In another huge shot across the bow in the ongoing tit-for-tat media and journalism ban between China and the West, a high-profile Australian television anchor has been detained by authorities in Beijing.

Australian Foreign Minister Marise Payne confirmed Monday that Cheng Lei, who it turns out is a veteran news anchor for the Chinese government’s English news channel, CGTN, is being prevented from returning to her home country. She’s been detained and placed in secured isolation for an indeterminate amount of time.

“The Australian Government has been informed that an Australian citizen, Ms Cheng Lei, has been detained in China,” the Australian government statement said. “Formal notification was received on 14th of August from Chinese authorities of her detention,” it continued, though news of her detention is only now being reported via Australia’s ABC.

“Australian officials had an initial consular visit with Ms Cheng at a detention facility via video link on 27th of August and will continue to provide assistance and support to her and her family,” it continued.

It was friends and colleagues who first noticed she was “missing” as she didn’t return messages over a period of weeks. She also hadn’t appeared on her most recent show, CGTN’s Global Business, after long being one of its premier hosts.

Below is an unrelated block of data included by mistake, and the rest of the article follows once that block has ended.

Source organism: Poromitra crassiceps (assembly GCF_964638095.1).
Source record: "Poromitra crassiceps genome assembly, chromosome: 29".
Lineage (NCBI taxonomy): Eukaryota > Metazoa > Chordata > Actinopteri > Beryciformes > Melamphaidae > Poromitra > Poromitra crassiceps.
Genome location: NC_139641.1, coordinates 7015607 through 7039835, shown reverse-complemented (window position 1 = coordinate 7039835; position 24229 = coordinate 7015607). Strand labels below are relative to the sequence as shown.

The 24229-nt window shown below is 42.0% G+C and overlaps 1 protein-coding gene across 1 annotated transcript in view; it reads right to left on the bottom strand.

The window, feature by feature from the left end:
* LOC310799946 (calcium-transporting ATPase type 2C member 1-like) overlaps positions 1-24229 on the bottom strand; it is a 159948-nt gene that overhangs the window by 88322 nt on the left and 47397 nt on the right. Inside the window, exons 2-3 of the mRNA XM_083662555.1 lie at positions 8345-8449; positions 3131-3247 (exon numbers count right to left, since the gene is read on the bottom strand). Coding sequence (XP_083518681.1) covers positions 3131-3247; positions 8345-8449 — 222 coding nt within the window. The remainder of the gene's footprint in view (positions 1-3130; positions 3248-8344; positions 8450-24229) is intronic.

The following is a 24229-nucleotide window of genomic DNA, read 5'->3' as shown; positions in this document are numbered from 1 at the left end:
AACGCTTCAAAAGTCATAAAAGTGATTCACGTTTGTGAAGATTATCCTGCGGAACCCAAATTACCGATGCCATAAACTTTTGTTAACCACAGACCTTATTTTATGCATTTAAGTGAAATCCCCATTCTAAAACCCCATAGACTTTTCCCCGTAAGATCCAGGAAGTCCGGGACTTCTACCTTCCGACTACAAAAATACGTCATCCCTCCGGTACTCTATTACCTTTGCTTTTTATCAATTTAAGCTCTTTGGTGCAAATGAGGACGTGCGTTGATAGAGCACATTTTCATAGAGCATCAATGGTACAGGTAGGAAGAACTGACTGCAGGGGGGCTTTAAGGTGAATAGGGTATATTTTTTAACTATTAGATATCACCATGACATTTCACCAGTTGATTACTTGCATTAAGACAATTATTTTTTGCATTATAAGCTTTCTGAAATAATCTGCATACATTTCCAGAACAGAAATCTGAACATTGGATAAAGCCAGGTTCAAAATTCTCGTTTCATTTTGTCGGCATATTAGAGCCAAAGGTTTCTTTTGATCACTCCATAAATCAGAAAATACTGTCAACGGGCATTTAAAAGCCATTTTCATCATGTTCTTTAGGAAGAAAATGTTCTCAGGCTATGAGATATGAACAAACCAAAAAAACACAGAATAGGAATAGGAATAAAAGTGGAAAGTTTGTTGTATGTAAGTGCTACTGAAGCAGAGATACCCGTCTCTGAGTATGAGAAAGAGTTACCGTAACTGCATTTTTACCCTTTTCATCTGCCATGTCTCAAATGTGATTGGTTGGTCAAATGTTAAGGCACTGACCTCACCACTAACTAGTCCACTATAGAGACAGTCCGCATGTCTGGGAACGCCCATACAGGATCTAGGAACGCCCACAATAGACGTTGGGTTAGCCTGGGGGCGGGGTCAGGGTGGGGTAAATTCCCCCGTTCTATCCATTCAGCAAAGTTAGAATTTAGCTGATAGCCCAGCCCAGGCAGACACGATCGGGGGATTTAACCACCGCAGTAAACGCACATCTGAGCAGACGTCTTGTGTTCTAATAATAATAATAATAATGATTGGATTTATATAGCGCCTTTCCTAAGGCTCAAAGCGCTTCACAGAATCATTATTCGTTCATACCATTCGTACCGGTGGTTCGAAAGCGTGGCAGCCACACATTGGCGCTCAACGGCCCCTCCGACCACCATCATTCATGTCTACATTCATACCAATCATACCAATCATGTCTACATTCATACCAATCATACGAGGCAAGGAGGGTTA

Strongly suggesting that Lei could actually be under suspicion of spying or passing sensitive information to the Australian government, or other serious breach of her work for state-run CGTN, her employment profile page detailing eight years of accomplishments for CGTN has been taken down and all videos of her previous stories have been scrubbed.

Australian media says she hasn’t been charged, yet has been detained under a draconian Chinese law allowing security services to detain and question a suspect for up to six months with no access to a lawyer or outside communications.

It comes as tensions between Canberra and Beijing escalate primarily over the recently enacted Hong Kong national security law, which resulted in Australia suspending its extradition treaty with Hong Kong, after which China vowed retaliation.

Chinese authorities have indicated she’s currently held in “residential surveillance at a designated location”, ABC notes.

Another Australian citizen and news correspondent, Yang Hengjun, had previously been detained January 2019, and has reportedly yet to be provided access to his lawyers.

Republished from with permission

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